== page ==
View from The Hill: Hero or villain, Julian Assange’s cause crossed the political divide

The Julian Assange affair stands at the awkward intersection of a country’s right to keep secret national security information and the public’s right to know what is being done by a supposedly accountable government.


  • Michelle Grattan

    Professorial Fellow, University of Canberra

The actions of Assange and WikiLeaks in publishing a massive trove of classified United States defence documents and other intelligence information sharply divided opinion.

His critics have insisted this was not just a breach of the law but irresponsible and potentially put lives at risk. For this school of thought, Assange was and remains a villain.

Donald Trump’s former vice president, Mike Pence, posted on social media after Assange’s plea deal: “Julian Assange endangered the lives of our troops in a time of war and should have been prosecuted to the fullest extent of the law”.

Assange supporters, on the other hand, have said the WikiLeaks action was in the public interest – that people should be able to be informed, especially when disclosures, as in this case, reveal incidents of bad behaviour by the military.

For this camp, Assange is a beacon for the free flow of information that shines needed light on dark places.

The Media Entertainment & Arts Alliance said in a Tuesday statement: “The stories published by WikiLeaks and other outlets more than a decade ago were clearly in the public interest. The charges by the US sought to curtail free speech, criminalise journalism and send a clear message to future whistleblowers and publishers that they too will be punished”.

Prime Minister Anthony Albanese will be given a good deal of credit for Assange’s eventual release. His government’s representations have been at a high level and sustained. The work by Australian diplomats has been intense.

Moreover, Assange’s freedom – which still requires some legal formalities – comes less than a year after the government secured the release of another Australian, Cheng Lei, who had been jailed in China.

But huge efforts to advocate on Assange’s behalf were also made by many others across the Australian parliament and community.

His cause has created unlikely allies. We saw this most obviously last year when a delegation of federal parliamentarians, including Liberal, Labor, National, Greens and independent members, collectively lobbied on his behalf in Washington.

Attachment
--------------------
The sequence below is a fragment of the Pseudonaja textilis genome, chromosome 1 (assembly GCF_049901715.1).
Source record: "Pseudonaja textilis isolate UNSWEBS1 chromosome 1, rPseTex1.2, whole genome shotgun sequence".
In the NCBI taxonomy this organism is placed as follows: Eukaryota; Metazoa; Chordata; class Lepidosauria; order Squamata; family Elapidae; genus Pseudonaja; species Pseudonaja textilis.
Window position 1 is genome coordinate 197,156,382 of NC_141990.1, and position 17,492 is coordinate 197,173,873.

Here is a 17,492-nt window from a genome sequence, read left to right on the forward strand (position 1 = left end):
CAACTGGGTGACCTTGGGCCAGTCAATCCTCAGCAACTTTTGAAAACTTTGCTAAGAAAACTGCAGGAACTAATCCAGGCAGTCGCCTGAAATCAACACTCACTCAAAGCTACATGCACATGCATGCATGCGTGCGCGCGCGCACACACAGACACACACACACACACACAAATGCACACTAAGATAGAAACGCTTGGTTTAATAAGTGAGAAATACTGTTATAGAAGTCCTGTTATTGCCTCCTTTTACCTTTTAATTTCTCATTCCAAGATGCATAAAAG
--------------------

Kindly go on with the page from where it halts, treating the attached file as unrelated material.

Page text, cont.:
Assange’s supporters differ in their views about what he did (and how he has behaved in the years since). But there had come to be a general belief, as the PM repeatedly said, that “enough is enough”.

It’s a version of what’s a “fair go”, and relates, in part, to how long he’s been incarcerated and what’s happened to other players in this saga.

WikiLeaks was the publisher of the documents, not the source of the leak. The leaker, former army intelligence analyst Chelsea Manning, had her sentence commuted in 2017 by then-President Barack Obama after a number of years in jail.

The media outlets which published the documents did not suffer penalties.

Assange ended up in a stand-off with the American authorities as he fought extradition from the United Kingdom.

The US Justice Department remained inflexible. President Joe Biden, it was said, would not interfere with that department.

But, according to the Americans, a potential plea deal has apparently been on the table for a long time.

In an interview with the Sydney Morning Herald last August, United States ambassador Caroline Kennedy pointed the way. She said: “it’s not really a diplomatic issue, but I think that there absolutely could be a resolution”.

Asked whether US authorities and Assange could strike a deal to reduce the charges against him in exchange for his pleading guilty, Kennedy said: “That’s up to the Justice Department.”

On the Assange side, there was reluctance to attempt a plea deal. Assange did not want to risk going to the US, fearing what might happen if he did.

In April, however, Biden gave a further hint the representations might be being favourably considered.

A compromise was eventually reached that Assange go to a US federal court in Saipan in the Northern Mariana Islands, a US commonwealth in the Pacific, where the deal is set to be consummated.

For Assange, with a US presidential election fast approaching that could see a possible second Trump presidency, it was time to make a deal. There was a real danger of things getting worse for him.

The Conversation

Michelle Grattan does not work for, consult, own shares in or receive funding from any company or organisation that would benefit from this article, and has disclosed no relevant affiliations beyond their academic appointment.

/Courtesy of The Conversation. View in full here.